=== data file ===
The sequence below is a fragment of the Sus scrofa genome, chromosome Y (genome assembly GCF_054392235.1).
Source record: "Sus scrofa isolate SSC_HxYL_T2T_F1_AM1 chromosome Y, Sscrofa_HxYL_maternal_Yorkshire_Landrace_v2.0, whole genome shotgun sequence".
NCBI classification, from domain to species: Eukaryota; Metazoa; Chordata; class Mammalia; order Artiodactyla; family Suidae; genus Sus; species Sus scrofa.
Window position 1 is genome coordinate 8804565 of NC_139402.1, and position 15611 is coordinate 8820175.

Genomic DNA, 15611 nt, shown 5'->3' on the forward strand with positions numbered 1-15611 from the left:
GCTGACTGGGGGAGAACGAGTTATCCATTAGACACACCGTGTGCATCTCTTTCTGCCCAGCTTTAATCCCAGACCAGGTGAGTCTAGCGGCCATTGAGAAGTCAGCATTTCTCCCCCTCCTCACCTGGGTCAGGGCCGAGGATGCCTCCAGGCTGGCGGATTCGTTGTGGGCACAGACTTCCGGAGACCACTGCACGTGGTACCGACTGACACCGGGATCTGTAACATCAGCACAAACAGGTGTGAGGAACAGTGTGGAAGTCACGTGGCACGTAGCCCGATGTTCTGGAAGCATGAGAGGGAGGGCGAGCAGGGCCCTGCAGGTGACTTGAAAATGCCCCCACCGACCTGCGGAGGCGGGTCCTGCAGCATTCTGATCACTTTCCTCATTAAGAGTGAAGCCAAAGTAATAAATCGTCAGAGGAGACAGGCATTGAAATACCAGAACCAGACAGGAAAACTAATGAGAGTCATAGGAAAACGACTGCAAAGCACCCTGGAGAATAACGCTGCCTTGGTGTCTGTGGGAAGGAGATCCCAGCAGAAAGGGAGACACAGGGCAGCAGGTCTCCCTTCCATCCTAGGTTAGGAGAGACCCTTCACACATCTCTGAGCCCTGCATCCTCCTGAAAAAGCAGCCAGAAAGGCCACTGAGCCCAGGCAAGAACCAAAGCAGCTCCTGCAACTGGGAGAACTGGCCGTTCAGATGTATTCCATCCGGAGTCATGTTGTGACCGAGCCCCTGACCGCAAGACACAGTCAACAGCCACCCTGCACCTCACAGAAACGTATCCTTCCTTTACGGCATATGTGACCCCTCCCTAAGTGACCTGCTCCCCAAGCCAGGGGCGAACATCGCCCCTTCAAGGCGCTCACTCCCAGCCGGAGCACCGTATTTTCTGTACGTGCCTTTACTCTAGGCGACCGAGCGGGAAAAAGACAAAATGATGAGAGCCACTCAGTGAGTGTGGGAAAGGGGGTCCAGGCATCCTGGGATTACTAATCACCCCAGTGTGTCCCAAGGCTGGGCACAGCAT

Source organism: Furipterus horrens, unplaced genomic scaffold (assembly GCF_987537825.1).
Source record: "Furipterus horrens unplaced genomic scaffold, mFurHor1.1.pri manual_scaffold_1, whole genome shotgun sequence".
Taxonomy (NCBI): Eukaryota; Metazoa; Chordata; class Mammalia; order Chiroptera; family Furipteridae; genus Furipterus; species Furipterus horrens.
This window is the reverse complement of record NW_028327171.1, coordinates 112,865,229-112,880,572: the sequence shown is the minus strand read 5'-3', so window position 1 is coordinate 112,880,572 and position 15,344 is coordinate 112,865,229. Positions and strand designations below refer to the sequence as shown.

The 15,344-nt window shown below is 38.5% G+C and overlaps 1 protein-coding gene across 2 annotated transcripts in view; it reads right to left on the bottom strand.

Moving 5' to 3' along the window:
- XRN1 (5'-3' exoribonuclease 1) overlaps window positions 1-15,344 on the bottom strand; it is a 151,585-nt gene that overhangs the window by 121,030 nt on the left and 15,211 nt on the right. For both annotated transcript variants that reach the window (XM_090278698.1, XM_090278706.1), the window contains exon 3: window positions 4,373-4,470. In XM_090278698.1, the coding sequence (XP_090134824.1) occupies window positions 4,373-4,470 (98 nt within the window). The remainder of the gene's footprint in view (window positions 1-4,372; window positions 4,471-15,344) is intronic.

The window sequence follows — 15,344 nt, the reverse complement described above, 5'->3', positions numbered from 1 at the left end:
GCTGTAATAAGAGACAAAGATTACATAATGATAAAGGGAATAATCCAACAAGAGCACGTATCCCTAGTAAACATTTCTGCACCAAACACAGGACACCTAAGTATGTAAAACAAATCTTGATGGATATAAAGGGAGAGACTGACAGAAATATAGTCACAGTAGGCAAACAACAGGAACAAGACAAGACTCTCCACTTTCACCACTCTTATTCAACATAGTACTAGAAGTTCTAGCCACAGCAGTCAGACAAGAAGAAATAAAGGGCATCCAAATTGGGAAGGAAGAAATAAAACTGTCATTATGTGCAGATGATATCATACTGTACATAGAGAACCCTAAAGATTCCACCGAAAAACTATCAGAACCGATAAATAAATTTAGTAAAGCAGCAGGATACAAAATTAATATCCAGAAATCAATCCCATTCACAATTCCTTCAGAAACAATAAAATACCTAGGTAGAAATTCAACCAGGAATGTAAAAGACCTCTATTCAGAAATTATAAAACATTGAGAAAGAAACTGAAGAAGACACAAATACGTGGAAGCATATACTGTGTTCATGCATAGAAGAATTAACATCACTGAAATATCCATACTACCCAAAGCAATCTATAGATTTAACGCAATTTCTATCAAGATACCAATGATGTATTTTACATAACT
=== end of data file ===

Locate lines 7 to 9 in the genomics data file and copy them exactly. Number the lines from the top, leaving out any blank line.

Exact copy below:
Source organism: Furipterus horrens, unplaced genomic scaffold (assembly GCF_987537825.1).
Source record: "Furipterus horrens unplaced genomic scaffold, mFurHor1.1.pri manual_scaffold_1, whole genome shotgun sequence".
Taxonomy (NCBI): Eukaryota; Metazoa; Chordata; class Mammalia; order Chiroptera; family Furipteridae; genus Furipterus; species Furipterus horrens.